Hudson River School painters favored a highly illusionistic style of carefully rendered, crisply defined forms. They studied both nature and previous art to achieve precise effects of light and atmosphere, and they excelled at rendering rocks, trees, skies and bodies of water. Unlike European contemporaries such as J.M.W. Turner, they avoided painterly flourishes that called attention to artistic technique. This has led some critics to judge the Hudson River School as less adventurous than other landscape traditions in the nineteenth century, but stylistic differences emerged out of a specifically American social and intellectual context. American artists' reliance on print sources for their models may have given rise to a crisp linearity. A deeper explanation derives from the artists' belief that nature was an arena of revealed divinity. Stylistic innovation and bravura technique violated their sense of appropriate humility before, in Cole's words, nature's "purer love divine."
A large gap in the Catskill Mountains, following the course of Kaaterskill Creek from west to east. Kaaterskill Clove was a center of the tanning industry in the early nineteenth century, and turnpikes running through the Clove gave tanners, tourists, and artists alike access to the surrounding scenery. Cole was one such artist, painting The Clove, Catskills in 1827.
Also known as Catskill Falls, Catterskill Falls, Cattskill Falls, Kauterskill Falls, Kaatskill Falls, and Kattskill Falls. At 260 feet tall, Kaaterskill Falls is one of the highest waterfalls in New York State, consisting of two separate cataracts. Kaaterskill Falls is located on the north side of Kaaterskill Clove in the Catskill Mountains. The Falls were a popular tourist attraction in the nineteenth century and a favorite site for landscape painters. Cole created many paintings of the Falls from varying viewpoints, including Falls of the Kaaterskill (1826).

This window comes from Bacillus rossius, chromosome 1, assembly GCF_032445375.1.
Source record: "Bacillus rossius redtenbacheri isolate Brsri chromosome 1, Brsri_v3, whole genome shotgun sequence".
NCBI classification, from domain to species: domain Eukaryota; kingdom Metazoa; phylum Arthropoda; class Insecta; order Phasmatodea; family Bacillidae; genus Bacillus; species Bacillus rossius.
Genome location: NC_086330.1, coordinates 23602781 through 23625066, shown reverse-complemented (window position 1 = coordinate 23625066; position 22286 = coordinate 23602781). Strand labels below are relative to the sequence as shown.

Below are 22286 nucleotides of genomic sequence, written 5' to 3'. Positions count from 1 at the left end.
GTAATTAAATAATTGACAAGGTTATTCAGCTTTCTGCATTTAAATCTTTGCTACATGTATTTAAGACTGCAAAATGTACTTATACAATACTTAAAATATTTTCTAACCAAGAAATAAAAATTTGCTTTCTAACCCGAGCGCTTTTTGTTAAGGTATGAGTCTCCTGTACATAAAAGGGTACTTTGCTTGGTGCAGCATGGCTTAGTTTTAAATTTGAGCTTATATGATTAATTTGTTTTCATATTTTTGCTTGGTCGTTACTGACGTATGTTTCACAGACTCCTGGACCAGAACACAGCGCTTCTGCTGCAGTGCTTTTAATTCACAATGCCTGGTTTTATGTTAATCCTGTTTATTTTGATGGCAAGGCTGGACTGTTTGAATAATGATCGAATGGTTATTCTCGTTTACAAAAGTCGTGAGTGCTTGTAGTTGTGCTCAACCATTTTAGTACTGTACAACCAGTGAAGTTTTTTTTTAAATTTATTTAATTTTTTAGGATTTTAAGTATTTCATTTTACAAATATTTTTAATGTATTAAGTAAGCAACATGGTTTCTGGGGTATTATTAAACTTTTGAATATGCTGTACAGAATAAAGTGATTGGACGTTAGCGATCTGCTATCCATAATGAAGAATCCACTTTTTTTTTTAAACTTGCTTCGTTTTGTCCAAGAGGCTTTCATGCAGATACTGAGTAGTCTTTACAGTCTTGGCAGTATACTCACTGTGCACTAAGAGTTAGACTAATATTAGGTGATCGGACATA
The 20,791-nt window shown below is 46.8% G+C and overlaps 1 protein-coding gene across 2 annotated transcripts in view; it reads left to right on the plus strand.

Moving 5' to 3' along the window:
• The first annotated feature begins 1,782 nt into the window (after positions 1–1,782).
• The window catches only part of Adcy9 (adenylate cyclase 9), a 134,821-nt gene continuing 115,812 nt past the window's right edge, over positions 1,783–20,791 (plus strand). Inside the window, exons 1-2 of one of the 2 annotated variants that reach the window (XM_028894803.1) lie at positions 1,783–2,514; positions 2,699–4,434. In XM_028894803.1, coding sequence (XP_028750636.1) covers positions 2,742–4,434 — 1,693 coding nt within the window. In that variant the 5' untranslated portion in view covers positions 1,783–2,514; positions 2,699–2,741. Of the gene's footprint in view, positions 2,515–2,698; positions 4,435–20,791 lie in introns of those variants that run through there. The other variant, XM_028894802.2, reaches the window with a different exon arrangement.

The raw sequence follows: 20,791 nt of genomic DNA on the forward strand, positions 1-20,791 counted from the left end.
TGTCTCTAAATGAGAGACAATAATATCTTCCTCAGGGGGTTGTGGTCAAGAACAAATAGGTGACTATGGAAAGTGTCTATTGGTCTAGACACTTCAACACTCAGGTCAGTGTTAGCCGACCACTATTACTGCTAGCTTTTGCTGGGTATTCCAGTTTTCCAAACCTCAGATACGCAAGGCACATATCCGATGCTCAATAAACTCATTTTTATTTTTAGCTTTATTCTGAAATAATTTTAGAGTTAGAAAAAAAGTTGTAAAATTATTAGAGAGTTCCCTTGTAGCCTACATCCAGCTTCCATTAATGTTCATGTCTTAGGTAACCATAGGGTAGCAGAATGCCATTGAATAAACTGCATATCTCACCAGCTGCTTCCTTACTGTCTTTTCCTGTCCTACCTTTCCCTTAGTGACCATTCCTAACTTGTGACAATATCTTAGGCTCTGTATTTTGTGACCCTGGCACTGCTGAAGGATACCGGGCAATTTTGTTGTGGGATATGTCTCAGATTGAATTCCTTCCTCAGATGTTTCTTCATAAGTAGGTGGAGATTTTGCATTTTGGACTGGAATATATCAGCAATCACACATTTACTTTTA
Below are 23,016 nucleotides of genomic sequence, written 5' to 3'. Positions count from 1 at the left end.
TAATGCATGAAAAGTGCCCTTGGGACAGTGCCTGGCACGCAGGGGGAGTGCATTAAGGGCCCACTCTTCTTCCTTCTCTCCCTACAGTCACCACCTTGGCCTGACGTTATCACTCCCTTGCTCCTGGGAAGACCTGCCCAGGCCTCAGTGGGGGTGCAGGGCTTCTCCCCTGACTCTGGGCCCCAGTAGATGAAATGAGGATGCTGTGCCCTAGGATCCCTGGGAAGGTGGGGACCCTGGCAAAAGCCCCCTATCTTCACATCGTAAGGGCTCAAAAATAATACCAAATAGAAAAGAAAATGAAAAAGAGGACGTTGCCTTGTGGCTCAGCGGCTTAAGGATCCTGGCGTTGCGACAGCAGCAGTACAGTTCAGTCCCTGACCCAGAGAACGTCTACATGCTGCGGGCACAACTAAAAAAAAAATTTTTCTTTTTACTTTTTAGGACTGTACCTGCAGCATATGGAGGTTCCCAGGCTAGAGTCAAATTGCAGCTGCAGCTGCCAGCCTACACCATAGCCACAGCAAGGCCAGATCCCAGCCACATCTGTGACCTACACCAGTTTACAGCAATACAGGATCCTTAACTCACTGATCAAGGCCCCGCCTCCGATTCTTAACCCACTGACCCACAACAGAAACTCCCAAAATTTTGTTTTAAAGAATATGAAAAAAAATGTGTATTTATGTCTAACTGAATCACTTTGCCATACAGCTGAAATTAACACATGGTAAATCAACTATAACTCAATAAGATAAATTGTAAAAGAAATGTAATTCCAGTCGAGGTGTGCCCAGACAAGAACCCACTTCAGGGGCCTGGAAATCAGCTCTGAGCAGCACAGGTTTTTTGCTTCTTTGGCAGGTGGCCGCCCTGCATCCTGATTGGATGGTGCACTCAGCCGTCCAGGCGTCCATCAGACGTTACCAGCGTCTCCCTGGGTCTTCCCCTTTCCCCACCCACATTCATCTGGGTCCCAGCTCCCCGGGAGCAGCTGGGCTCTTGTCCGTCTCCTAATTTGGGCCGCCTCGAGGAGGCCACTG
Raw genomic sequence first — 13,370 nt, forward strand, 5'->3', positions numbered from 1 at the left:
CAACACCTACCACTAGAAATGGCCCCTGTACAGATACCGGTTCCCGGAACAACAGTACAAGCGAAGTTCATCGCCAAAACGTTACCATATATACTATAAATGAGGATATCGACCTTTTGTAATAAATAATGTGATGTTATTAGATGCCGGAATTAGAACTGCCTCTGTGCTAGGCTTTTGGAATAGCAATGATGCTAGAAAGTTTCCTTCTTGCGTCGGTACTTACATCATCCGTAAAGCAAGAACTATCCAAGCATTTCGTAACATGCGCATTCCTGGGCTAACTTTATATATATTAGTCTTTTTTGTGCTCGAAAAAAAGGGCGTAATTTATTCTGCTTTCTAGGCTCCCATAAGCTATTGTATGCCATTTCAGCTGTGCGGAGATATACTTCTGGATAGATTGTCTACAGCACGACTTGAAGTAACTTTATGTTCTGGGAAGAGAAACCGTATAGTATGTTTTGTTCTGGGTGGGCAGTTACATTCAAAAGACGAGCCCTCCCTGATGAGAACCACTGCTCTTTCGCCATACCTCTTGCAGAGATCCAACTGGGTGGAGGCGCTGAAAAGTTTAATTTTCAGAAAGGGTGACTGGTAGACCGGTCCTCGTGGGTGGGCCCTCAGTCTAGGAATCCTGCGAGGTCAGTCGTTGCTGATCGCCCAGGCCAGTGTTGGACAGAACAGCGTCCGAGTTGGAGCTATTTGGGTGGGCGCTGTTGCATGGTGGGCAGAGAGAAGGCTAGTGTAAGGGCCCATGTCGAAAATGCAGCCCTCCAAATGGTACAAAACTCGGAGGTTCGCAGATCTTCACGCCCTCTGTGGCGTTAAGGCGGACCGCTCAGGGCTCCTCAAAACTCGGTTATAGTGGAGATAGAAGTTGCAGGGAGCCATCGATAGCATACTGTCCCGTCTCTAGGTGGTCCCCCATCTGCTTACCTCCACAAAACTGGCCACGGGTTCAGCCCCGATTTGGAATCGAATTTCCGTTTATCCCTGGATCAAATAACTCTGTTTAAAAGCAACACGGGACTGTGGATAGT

A monthly New York literary magazine, The Knickerbocker was published between 1833 and 1865. William Cullen Bryant and James Fenimore Cooper were frequent contributors, and Thomas Cole wrote two essays on his trip to Italy for the magazine in 1844 (including his poem dedicated to Mount Etna).
A mode of landscape painting that emerged in the work of some Hudson River School painters around the 1860s. Characteristically, these landscapes include soft forms, light colors, and a hazy unifying envelope of light. Works of this sort indicate a mid-century shift in landscape painters' attitude towards the environment. The term itself, now controversial, was not coined until 1954 by John Baur in his essay "American Luminism." So-called luminist works generally evoke a quiet and peaceful contemplation of nature. Sanford Gifford painted in the luminist style, seen in works such as Gorge in the Mountains (Kauterskill Clove) (1862).
A tool made of stone or glass used to grind pigments on a flat stone in order to mix them with a linseed oil binder. Before the 1840s, this was the laborious process necessary for producing oil paints. Only after Cole's time did premixed paints in collapsible metal tubes became widely available. In the 1990s, two mullers and a grinding stone were found in Cole's "Old Studio."
An art organization founded in 1826 (with the help of Thomas Cole and Asher B. Durand) for the purpose of exhibiting original works of art by contemporary American artists. Cole and many other Hudson River School artists participated in the National Academy's annual exhibition, while William Cullen Bryant gave an annual series of lectures on Greek and Roman mythology there. The National Academy of Design remains to this day an association of professional artists in New York, where it maintains a museum.
(1) A thin wooden board that rests on an artist's arm, used to mix paints (several of Cole's palettes are in the Cedar Grove collection); (2) The distinctive set of hues that characterizes a painter's color choices.